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Milesian theories of the primary substance


To: Alan H.
From: Geoffrey Klempner
Subject: Milesian theories of the primary substance
Date: 29th November 2011 13:32

Dear Alan,

Thank you for your first essay for the Ancient Philosophy program, in response to the question, ''Examining the theories of the Milesian philosophers concerning the nature of the primary substance, we find a progressive clarification of the questions asked and an improvement in the answers given to those question.' Discuss.'

As you observe, we have to labour under the great disadvantage of a paucity of evidence, so that there will be an inevitable degree of unverifiable supposition in the theories we attribute to Thales, Anaximander or Anaximenes. However, that said, the question makes a claim, or rather two claims, and the challenge is to see how, or whether, those claims can be substantiated in a way that, at the very least, can be seen as a plausible conjecture given the evidence we do have.

You also raise the question whether in fact the three Milesian philosophers discussed these questions with one another. It is plausible that they did, given the time scale, even if they were not strictly related as teachers to pupils.

Can we see a progressive clarification in the questions asked? Thales asks where all things 'come from' (or, more contentiously 'what they are made of' -- it's not clear that he made this distinction) and his answer is water, the stuff we drink. Thales also (a point you could have made) observed that 'all things are full of gods', a puzzling remark taken out of context but which could plausibly be seen as an answer to the question why anything happens at all, or why any object can act on any other.

How does Anaximander clarify the question where things come from, or the question what makes things happen? Arguably, positing the 'apeiron' as material which has no specific form of its own is his response to the question, 'Why water? why not some other stuff?' In response to the second, however, he offers the conjecture (which you could have mentioned) about the opposites 'paying penalty and retribution for their injustice according to the assessment of time'. The ultimate stuff of the universe is also the ultimate source of predictability and lawlikeness. That's a question which Thales doesn't seem to have reckoned with at all.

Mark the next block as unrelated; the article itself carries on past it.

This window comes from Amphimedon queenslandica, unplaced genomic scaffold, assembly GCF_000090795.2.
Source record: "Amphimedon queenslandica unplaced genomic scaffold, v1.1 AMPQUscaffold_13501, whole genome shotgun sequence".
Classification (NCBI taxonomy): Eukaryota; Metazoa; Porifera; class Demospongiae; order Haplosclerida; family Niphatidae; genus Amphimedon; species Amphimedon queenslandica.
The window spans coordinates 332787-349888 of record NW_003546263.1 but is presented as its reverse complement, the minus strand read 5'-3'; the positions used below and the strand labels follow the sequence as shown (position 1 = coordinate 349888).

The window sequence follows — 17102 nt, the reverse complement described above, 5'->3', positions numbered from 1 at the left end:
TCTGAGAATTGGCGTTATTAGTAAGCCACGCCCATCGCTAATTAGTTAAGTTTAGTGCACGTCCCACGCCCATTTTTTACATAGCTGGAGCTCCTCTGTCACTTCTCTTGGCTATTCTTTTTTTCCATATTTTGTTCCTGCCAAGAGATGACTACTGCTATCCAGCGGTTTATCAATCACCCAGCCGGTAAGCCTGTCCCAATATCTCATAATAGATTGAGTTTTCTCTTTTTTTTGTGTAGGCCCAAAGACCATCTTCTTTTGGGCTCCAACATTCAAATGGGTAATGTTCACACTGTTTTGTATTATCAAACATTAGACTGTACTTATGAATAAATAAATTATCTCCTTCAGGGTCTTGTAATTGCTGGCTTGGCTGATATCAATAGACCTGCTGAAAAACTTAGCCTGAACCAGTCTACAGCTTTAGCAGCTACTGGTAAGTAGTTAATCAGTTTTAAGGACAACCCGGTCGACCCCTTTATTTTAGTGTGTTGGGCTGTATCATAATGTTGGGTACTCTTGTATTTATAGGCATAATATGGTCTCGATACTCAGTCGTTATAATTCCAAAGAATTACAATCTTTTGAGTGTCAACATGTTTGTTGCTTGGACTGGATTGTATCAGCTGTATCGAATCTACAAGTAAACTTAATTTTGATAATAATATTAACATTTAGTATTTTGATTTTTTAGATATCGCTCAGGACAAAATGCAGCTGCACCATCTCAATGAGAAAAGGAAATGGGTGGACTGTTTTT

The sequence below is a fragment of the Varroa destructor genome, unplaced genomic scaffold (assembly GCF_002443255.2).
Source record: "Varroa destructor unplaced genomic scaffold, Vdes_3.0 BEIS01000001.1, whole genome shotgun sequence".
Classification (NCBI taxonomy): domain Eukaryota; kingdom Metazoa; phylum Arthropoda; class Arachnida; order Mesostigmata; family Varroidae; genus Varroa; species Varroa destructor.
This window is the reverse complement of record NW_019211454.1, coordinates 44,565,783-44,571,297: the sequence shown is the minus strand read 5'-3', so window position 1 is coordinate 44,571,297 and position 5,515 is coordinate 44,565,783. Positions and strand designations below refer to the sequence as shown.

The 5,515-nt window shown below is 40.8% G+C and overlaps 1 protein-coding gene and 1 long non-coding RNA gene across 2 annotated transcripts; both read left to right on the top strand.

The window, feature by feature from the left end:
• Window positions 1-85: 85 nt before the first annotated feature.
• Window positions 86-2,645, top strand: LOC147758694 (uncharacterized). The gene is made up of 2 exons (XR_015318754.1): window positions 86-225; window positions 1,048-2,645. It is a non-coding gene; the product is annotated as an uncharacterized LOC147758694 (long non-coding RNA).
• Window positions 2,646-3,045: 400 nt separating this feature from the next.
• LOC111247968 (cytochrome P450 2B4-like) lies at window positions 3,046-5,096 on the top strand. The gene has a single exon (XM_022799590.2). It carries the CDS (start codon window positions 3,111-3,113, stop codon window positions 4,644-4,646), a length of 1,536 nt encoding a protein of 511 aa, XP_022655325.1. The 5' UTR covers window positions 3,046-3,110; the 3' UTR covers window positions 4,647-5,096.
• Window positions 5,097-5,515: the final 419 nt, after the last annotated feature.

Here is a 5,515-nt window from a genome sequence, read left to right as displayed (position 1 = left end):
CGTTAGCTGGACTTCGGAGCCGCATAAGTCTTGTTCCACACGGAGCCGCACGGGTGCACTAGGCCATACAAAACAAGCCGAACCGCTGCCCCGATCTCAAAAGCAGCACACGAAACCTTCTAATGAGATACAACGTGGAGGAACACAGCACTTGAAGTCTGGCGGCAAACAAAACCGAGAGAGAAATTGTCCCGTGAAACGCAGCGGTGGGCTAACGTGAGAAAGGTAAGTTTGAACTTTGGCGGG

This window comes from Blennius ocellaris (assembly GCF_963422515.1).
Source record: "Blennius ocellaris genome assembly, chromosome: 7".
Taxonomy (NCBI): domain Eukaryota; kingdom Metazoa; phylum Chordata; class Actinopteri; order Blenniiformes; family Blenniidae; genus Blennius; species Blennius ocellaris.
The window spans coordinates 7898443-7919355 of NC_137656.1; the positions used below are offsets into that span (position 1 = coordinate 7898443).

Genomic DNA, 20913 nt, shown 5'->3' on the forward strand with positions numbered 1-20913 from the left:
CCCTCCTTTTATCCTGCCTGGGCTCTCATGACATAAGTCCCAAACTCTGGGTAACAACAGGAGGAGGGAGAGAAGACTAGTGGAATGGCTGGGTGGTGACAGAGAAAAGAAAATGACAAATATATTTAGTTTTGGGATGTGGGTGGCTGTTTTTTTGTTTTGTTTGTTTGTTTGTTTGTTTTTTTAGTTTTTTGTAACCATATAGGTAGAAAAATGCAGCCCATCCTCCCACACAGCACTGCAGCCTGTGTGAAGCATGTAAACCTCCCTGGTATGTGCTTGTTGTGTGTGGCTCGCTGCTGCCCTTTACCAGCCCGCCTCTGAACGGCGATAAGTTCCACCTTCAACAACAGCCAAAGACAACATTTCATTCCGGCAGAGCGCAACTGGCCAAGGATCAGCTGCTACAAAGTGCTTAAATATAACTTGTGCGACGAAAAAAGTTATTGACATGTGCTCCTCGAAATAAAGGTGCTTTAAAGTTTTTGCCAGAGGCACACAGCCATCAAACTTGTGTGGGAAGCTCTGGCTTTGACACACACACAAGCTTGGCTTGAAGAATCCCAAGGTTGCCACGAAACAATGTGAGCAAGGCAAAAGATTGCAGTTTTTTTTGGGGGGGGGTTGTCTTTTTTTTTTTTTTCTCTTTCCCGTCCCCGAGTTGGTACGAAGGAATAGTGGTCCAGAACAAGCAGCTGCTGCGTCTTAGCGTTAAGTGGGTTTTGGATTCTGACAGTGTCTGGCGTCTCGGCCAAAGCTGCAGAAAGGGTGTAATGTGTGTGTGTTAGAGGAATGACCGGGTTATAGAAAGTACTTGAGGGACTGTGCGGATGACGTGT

With Anaximenes, we have a further clarification of the question of change. We need a 'something' that changes but we also need an account of what this change consists in. As you note, his contribution is to posit the process of 'condensation and rarefaction' as the universal explanation for all substantial change. At one stroke this destroys the naive idea of 'opposites' as substantial entities existing in their own right. Everything is on a continuous scale, from hot to cold, from wet to dry, from heavy to light. On the other hand, Anaximenes doesn't seem to have anything special to say about the idea of lawlikeness. His air, like Anaximander's apeiron has mind-like properties, and perhaps this element of teleology was his way of acknowledging the fact that the universe is a 'cosmos' not a 'chaos'.

All three thinkers offer a cosmology, however, and that seems to be another valuable clue. This is the payoff, the thing that any 'physical thinker' is expected to supply, as a response to the traditional, more or less mythical creation stories. This is how the world is ordered, taken from the most general perspective, how it came to be; and one can justify that claim in terms of a theory about the very stuff of which it is made.

However, there is a problem with this account which commentators have raised. If, as I have suggested above, Anaximander was responding to the question, 'Why water?', then Anaximenes' rejection of the apeiron theory looks like a retrograde step. In discussing Thales, you say, 'Was [the claim that everything is water] to be taken literally as the substance of rivers, was he using the term metaphorically, or was he engaging in mythical speculation?' If, as seems plausible, he was offering a theory which rationalized views already current, such as the idea that water is of paramount importance in the scheme of things, then, yes, the claim was to be taken literally. If he did think that things are 'made of' water and not just that they 'come from' water, then when you look at water you are looking at the way things really are, the very bricks and mortar of existence.

Anaximander has an objection to this, a good objection. Yet Anaximenes seems to completely ignore this objection and revert to the kind of answer given by Thales. Modern readers tend to see Anaximander as the more progressive thinker, because he 'saw' the need for a more abstract principle, whereas in antiquity it was Anaximenes who was the more celebrated. So there is room for debate here.

All the best,